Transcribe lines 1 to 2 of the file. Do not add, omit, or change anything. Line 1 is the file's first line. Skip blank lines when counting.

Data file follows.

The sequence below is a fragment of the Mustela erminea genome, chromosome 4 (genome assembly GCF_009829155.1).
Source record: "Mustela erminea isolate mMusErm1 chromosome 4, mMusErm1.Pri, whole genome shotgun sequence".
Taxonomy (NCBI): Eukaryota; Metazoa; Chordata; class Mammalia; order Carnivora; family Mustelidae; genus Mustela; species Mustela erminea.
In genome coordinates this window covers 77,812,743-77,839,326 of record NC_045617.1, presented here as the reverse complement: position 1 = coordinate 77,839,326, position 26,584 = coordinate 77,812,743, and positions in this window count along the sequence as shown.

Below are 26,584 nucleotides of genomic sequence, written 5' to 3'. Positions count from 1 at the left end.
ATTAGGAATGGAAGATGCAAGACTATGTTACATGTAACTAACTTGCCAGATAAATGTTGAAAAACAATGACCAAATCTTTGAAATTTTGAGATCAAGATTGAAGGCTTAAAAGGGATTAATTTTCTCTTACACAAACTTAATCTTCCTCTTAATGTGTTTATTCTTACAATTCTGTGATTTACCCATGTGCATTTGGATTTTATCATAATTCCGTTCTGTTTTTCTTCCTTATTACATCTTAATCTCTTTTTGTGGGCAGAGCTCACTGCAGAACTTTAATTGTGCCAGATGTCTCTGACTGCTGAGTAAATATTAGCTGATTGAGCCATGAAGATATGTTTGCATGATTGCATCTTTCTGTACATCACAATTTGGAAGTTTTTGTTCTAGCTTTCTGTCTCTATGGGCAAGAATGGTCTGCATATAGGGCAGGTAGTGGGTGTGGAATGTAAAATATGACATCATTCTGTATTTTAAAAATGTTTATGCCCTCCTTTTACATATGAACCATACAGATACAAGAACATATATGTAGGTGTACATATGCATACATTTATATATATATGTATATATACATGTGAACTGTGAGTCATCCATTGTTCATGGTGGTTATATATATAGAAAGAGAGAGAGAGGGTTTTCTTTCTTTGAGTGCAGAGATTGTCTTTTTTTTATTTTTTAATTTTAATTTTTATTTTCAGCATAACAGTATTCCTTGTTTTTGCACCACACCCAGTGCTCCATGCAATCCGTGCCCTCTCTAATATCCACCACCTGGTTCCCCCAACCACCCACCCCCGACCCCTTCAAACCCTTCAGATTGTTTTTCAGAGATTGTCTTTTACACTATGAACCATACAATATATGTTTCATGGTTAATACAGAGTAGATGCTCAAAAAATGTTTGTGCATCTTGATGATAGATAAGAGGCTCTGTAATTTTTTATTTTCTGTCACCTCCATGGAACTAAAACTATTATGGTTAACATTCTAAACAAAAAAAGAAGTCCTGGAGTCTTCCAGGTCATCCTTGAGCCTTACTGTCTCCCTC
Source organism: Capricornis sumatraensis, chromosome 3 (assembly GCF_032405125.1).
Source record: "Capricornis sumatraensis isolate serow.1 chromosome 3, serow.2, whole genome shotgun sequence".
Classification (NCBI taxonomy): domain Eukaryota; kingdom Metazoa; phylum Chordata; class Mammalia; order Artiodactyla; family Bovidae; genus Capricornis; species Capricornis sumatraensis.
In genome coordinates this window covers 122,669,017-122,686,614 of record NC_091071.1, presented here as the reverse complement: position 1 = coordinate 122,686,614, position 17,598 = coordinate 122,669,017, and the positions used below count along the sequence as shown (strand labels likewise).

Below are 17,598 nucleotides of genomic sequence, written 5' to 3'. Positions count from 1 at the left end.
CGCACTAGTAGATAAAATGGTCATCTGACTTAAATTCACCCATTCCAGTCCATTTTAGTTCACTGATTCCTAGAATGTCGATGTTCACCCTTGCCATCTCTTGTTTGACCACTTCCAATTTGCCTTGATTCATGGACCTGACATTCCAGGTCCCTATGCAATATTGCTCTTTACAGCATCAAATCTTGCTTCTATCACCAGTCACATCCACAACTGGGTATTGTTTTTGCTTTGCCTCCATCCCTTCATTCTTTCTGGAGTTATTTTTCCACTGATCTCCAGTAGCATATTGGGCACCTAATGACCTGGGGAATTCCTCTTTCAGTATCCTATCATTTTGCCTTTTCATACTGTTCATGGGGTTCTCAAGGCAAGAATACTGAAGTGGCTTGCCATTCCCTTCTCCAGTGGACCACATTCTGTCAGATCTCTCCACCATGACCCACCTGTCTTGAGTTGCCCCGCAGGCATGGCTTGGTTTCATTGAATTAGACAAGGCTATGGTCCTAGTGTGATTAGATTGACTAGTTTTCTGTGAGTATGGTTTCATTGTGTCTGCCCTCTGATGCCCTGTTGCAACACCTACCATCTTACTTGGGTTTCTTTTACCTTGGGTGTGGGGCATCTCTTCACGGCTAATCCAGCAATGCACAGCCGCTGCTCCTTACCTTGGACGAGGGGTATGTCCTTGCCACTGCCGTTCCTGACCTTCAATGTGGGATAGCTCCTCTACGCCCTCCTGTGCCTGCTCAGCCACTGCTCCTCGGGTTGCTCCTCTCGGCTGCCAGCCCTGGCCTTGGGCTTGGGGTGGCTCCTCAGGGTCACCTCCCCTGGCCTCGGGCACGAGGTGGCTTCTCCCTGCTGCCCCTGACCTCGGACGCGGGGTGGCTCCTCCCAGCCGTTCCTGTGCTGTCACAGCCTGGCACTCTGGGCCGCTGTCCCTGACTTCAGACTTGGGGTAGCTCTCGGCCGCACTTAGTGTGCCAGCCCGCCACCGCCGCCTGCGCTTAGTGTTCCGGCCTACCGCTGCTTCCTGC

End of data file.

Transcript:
The sequence below is a fragment of the Mustela erminea genome, chromosome 4 (genome assembly GCF_009829155.1).
Source record: "Mustela erminea isolate mMusErm1 chromosome 4, mMusErm1.Pri, whole genome shotgun sequence".